Tuesday, March 18, 2008

Immunize Kansas Kids Phase 3: Comparison of Private and Public Immunization Rates

Sarah J. Clark1, John Rule2, Adrienne Nickles1, Shiming Dong1, and Gianfranco Pezzino2. (1) Child Health Evaluation and Research, University of Michigan, University of Michigan, 300 North Ingalls room 6E06, Ann Arbor, MI, MI, USA, (2) Public Health Studies, Kansas Health Institute, 212 SW 8th Ave, Suite 300, Topeka, KS, USA

Learning Objectives for this Presentation:
By the end of the presentation participants will be able to compare private-sector and public-sector immunization patterns in Kansas.

Immunization rates for Kansas children have often been lower than the national average. One hypothesis is that referral of children who receive well-child care in private clinics to public health departments for immunizations has a negative effect on timeliness of immunization delivery.

Private and public clinics across Kansas.

Kansas children born between 2/1/04 and 6/1/05.

Project Description:
We first identified two groups of private-sector clinics: (A) those that provide childhood immunizations, and (B) those that provide well-child care but no immunizations. For those two groups, we categorized clinics into small, medium, and large size, based on the number of providers. We then designed a stratified sampling plan for the collection of children's immunization history, in order to generate statewide estimates of immunization rates for children who did vs did not receive immunizations in their private-sector medical homes. We compared up-to-date rates at 3, 7, 13, 19 and 24 months of age. Planned data collection data on dates of private-sector well-child visits, in order to measure the time to public-sector immunization, was suspended, due to private provider concerns about sharing visit data.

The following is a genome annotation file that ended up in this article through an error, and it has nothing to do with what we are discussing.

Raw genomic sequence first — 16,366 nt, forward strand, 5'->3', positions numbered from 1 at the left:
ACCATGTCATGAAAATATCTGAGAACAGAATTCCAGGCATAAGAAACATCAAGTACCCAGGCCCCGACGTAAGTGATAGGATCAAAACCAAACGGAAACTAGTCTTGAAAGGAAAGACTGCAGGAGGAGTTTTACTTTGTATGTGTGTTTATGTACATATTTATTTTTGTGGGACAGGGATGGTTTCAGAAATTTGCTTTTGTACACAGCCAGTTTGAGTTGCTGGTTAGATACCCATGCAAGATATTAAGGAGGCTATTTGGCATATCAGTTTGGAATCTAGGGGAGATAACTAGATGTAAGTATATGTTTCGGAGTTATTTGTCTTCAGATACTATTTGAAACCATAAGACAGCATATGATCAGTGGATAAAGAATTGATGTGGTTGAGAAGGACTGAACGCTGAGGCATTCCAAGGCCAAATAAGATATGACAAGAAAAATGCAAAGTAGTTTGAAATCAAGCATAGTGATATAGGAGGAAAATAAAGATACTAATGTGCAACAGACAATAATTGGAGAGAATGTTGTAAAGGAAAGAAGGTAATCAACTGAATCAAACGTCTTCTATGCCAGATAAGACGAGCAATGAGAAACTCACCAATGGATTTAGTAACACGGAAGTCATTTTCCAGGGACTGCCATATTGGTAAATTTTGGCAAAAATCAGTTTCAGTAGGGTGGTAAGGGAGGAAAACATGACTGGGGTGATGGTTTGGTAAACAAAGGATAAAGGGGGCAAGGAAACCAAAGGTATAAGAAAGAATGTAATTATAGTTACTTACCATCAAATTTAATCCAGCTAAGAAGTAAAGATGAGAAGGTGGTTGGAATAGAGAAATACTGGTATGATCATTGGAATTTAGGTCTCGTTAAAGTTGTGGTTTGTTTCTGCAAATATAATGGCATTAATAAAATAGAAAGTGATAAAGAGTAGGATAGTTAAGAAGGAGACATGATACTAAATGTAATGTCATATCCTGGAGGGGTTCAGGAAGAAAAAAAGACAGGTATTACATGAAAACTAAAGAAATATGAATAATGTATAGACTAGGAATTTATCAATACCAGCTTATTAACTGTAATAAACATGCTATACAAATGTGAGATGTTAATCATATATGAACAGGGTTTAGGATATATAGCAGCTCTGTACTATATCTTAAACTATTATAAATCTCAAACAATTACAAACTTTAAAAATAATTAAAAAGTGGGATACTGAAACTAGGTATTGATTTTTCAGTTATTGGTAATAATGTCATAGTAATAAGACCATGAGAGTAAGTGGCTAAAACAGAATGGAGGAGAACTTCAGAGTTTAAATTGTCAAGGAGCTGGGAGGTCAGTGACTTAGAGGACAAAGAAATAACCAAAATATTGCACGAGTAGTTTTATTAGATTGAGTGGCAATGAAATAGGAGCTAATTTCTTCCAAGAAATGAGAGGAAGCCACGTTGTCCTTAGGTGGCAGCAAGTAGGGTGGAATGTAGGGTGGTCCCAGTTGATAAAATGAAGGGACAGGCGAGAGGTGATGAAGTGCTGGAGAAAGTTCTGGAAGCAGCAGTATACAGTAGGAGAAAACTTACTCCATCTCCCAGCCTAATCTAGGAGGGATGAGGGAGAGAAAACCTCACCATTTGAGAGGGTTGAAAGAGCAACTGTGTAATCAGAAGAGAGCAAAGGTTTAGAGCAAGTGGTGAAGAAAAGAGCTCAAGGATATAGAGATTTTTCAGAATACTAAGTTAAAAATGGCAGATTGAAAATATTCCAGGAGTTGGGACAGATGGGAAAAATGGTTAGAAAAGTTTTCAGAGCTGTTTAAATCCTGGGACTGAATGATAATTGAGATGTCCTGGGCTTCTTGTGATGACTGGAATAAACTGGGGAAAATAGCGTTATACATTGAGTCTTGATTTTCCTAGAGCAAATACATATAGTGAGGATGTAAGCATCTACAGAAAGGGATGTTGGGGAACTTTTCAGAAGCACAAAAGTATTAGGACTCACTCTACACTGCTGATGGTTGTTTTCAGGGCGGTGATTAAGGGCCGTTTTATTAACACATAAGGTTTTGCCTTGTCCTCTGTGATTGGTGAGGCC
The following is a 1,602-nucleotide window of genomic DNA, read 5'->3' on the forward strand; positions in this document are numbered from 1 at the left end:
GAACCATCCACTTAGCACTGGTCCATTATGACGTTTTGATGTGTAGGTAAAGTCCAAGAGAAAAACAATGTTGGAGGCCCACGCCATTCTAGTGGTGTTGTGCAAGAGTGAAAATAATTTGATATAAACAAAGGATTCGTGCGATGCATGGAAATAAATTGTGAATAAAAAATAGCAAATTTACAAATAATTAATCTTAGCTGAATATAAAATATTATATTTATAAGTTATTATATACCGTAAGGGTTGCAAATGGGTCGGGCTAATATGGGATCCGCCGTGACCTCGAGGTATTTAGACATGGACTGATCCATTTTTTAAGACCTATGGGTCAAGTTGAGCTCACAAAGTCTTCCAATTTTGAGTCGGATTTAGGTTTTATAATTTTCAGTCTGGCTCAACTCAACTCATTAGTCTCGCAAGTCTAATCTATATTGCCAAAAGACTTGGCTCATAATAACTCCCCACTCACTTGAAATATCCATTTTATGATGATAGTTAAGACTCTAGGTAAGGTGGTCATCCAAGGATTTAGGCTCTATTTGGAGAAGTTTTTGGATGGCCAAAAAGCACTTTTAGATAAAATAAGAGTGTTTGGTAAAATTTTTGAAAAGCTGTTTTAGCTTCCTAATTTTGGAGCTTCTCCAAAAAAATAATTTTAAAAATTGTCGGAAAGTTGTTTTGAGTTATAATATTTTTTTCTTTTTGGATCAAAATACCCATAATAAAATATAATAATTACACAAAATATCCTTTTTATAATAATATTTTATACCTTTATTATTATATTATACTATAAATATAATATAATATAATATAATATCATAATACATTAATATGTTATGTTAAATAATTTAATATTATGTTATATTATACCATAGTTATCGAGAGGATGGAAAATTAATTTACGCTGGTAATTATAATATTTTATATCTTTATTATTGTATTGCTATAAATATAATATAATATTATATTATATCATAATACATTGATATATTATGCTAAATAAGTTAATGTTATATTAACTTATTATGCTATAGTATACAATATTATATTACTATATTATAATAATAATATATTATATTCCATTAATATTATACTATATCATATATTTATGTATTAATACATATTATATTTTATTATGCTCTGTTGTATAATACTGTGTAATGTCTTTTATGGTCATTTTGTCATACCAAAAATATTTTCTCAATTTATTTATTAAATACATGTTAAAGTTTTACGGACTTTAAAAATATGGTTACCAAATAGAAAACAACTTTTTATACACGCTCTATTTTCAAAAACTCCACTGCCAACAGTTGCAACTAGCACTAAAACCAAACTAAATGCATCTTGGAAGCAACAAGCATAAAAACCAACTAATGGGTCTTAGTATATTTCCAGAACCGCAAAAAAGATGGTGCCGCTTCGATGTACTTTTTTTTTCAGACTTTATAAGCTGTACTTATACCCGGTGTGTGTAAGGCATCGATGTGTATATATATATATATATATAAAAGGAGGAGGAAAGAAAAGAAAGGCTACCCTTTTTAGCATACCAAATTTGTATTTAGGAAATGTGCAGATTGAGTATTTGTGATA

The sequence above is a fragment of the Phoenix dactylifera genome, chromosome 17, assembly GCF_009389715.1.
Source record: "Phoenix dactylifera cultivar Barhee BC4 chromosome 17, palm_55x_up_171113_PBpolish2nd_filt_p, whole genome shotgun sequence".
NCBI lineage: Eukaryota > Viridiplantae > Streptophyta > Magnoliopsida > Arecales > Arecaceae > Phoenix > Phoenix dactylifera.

Results/Lessons Learned:
Up-to-date rates varied substantially by clinic and by age, indicating that even children who are up-to-date at 2 years of age may not receive immunizations at the recommended ages. Comparisons between private and public immunization settings also varied, suggesting that in some circumstances, the benefit of immunizing in the medical home may be outweighed by the benefit of immunization from public-sector immunization “experts.” We learned valuable lessons about willingness of providers to participate in this type of statewide initiative.